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Monday, May 29, 2006

WWKIP Day Tee Shirts

DH and I spent part of today trying out the transfer for the WWKIP Day Tee Shirts.

The logo was available at the WWKIP Day site so we didn't need to do any designing. The W H Smith transfers, however, proved to be a disappointment. It wasn't clear from the packet that they're the sort of transfers that are ironed on just like a patch when what we really wanted were the ones where the design is actually imprinted on to the material. We have, however, managed to source some Canon transfers which are exactly what we want. The tee shirt that's been transferred with the W H Smith transfer will do as a spare for the day for anyone who needs a tee shirt at the last minute. Don't worry, Mary Lou, the one that's been done isn't the one you gave me! It's one that I bought from QS for myself and yours will have one of the Canon transfers.

Here are the very large needles that I'll, hopefully, be using to knit an i-cord scarf with on the day.

I'm getting quite nifty with the backwards knitting now though I must admit I've been practicing on normal size needles initially!

What are others doing for WWKIP Day? If you haven't got anything planned yet, click on the "Show Your Sticks 2006" link in my sidebar for an audio clip that may or may not get you in the mood!

Update: Just realised that saying that I'll be using the gigantic needles to knit an i-cord scarf might sound a bit strange!!! An i-cord scarf would definitely be what one would call a SKINNY scarf, would it not? hehe What I really meant, just in case there's any doubt whatsoever, is that I'll be making a ball of i-cord to knit with on the gigantic needles to make a scarf. Perhaps it was obvious, anyway. "Yeah, don't call us, we'll call you", I hear you say. Okay, I'm going now . . . . .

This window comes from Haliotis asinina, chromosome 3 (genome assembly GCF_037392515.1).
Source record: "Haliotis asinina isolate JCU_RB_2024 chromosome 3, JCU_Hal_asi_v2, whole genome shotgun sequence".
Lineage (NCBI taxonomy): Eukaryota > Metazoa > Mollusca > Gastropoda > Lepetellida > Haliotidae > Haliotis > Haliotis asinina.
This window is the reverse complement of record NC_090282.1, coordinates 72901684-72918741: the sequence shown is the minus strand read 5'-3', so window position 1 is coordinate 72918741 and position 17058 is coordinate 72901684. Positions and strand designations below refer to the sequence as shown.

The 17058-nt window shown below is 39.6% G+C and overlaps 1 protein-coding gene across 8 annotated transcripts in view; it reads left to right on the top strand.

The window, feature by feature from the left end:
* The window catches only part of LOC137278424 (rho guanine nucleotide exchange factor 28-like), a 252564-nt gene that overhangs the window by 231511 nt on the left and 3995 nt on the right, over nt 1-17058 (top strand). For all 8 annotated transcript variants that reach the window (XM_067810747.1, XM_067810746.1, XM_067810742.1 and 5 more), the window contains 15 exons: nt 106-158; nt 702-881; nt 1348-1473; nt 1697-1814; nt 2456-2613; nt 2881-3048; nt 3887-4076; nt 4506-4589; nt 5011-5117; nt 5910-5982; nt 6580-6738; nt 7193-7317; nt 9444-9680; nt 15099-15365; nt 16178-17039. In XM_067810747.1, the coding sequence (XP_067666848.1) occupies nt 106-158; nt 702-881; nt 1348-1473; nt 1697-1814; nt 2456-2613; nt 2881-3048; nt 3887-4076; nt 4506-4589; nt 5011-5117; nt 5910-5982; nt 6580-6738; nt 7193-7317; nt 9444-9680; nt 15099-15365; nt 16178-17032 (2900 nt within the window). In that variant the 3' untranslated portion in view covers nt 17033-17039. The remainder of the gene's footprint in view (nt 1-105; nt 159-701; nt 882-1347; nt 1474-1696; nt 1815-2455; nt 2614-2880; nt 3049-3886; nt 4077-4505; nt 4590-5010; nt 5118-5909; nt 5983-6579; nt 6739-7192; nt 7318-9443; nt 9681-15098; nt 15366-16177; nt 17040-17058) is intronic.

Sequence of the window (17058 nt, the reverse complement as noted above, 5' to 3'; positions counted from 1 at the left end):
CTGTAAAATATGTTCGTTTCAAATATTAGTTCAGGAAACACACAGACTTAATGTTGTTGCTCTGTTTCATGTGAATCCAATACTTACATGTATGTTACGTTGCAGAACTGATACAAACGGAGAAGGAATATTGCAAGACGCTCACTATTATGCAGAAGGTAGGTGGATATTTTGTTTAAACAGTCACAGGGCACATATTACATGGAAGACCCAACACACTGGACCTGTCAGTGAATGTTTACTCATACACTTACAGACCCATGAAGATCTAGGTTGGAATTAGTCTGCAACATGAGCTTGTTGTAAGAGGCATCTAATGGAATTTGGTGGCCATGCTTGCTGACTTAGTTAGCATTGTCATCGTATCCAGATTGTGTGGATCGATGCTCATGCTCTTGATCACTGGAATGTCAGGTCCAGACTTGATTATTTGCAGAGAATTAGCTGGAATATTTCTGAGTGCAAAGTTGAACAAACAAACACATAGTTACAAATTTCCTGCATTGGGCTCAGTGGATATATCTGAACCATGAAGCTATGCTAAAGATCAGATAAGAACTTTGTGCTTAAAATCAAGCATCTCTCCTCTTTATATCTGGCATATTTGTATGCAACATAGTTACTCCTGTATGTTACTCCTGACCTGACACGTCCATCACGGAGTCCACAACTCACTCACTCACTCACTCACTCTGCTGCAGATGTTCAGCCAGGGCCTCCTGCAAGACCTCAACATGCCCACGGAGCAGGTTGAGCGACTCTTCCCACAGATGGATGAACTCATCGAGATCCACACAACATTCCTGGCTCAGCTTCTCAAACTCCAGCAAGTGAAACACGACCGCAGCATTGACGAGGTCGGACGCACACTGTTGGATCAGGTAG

Sunday, May 28, 2006

The Pink Palace and Other Happenings

The photo below shows how I've been spending a lot of my spare time since I last posted. First we have the start of the Posh Yarn silk/cashmere mix beaded lace scarf. I was going to start on the raspberry pure cashmere Posh Yarn first to make the Victorian Shoulderette but then changed plan and decided that the beaded scarf would take precedence. The beads arrived from Earth Faire but those that I'd ordered for the beaded scarf got lost amongst the knitting colourwise, hence I discovered that it's probably better, when knitting with beads, to go for a contrast rather than something that tones. The ones I used in the end are Jaeger beads and are black with a sort of cobalt blue iridiscence.

Click to enlarge

I think the Pink Palace is in danger of becoming my second home!

The photo below will give you some idea at least of the treasures within. The drawers you can see in the photo are packed full of every bead you can imagine all arranged according to colour theme . . . . .

. . . . . and the workshop at the Pink Palace was fab!

First Nathalie went through the various tools and techniques that we'd be using before we were let loose to choose the beads, pendants, wire, chain, thread, thong or whatever our little hearts desired to make up the piece of our choice. As I was very much finding my way with the techniques and tools, I decided not to plan too much and made a deliberately asymmetrical (in that the beads just went where I decided to put them as I went along) four stranded necklace. The result is the blue concoction in the top photo.

I enjoyed this so much that I decided to buy the tools and design board the following day and I'm in the process of making another necklace (this time more planned).

The book you can see in the first photo is my favourite book at the moment which I've been dipping into over the past week. I bought it on my recent visit to Fibrecrafts and it's Handknitting Techniques from Threads Magazine. As the title implies, it consists solely of knitting related articles from the magazine "Threads". There are some fascinating articles in here including knitting in the round on straight needles, etc, and even an article on knitting the perfect rib including (are you reading this, Katie?) a very lucid explanation and clear diagrams on how to do the tubular bind off for double rib!!! A few of us have been having trouble deciphering Montse Stanley's explanation of this technique!